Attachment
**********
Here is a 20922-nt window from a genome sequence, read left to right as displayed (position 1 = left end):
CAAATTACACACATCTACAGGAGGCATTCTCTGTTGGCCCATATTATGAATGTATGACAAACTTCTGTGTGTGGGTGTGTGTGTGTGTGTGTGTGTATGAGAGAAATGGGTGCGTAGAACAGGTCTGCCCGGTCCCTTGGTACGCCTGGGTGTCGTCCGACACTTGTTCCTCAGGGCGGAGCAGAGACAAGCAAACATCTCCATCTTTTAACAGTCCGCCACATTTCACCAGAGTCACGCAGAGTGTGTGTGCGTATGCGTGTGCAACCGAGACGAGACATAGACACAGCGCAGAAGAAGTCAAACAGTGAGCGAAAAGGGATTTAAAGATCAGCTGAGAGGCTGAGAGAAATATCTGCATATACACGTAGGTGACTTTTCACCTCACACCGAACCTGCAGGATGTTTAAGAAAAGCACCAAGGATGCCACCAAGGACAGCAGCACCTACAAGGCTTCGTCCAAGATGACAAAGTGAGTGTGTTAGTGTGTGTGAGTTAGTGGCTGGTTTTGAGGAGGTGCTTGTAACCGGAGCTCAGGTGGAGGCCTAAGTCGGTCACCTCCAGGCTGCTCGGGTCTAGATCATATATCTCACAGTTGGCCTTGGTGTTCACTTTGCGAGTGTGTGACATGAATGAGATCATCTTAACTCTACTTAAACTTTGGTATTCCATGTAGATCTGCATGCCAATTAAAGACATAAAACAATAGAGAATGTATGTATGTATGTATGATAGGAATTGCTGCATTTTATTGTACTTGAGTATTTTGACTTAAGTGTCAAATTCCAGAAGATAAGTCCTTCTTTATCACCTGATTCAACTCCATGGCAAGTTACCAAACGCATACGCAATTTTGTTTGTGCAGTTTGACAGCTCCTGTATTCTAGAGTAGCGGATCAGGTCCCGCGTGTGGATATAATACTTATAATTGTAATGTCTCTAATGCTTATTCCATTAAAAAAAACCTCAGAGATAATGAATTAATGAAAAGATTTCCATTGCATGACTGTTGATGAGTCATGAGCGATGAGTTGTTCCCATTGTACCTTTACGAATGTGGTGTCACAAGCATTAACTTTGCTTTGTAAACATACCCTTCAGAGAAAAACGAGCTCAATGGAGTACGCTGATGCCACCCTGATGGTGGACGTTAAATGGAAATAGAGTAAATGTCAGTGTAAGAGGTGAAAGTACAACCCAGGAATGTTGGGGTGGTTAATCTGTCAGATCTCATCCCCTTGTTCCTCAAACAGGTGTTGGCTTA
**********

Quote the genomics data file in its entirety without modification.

Here is a 20922-nt window from a genome sequence, read left to right as displayed (position 1 = left end):
CAAATTACACACATCTACAGGAGGCATTCTCTGTTGGCCCATATTATGAATGTATGACAAACTTCTGTGTGTGGGTGTGTGTGTGTGTGTGTGTGTATGAGAGAAATGGGTGCGTAGAACAGGTCTGCCCGGTCCCTTGGTACGCCTGGGTGTCGTCCGACACTTGTTCCTCAGGGCGGAGCAGAGACAAGCAAACATCTCCATCTTTTAACAGTCCGCCACATTTCACCAGAGTCACGCAGAGTGTGTGTGCGTATGCGTGTGCAACCGAGACGAGACATAGACACAGCGCAGAAGAAGTCAAACAGTGAGCGAAAAGGGATTTAAAGATCAGCTGAGAGGCTGAGAGAAATATCTGCATATACACGTAGGTGACTTTTCACCTCACACCGAACCTGCAGGATGTTTAAGAAAAGCACCAAGGATGCCACCAAGGACAGCAGCACCTACAAGGCTTCGTCCAAGATGACAAAGTGAGTGTGTTAGTGTGTGTGAGTTAGTGGCTGGTTTTGAGGAGGTGCTTGTAACCGGAGCTCAGGTGGAGGCCTAAGTCGGTCACCTCCAGGCTGCTCGGGTCTAGATCATATATCTCACAGTTGGCCTTGGTGTTCACTTTGCGAGTGTGTGACATGAATGAGATCATCTTAACTCTACTTAAACTTTGGTATTCCATGTAGATCTGCATGCCAATTAAAGACATAAAACAATAGAGAATGTATGTATGTATGTATGATAGGAATTGCTGCATTTTATTGTACTTGAGTATTTTGACTTAAGTGTCAAATTCCAGAAGATAAGTCCTTCTTTATCACCTGATTCAACTCCATGGCAAGTTACCAAACGCATACGCAATTTTGTTTGTGCAGTTTGACAGCTCCTGTATTCTAGAGTAGCGGATCAGGTCCCGCGTGTGGATATAATACTTATAATTGTAATGTCTCTAATGCTTATTCCATTAAAAAAAACCTCAGAGATAATGAATTAATGAAAAGATTTCCATTGCATGACTGTTGATGAGTCATGAGCGATGAGTTGTTCCCATTGTACCTTTACGAATGTGGTGTCACAAGCATTAACTTTGCTTTGTAAACATACCCTTCAGAGAAAAACGAGCTCAATGGAGTACGCTGATGCCACCCTGATGGTGGACGTTAAATGGAAATAGAGTAAATGTCAGTGTAAGAGGTGAAAGTACAACCCAGGAATGTTGGGGTGGTTAATCTGTCAGATCTCATCCCCTTGTTCCTCAAACAGGTGTTGGCTTA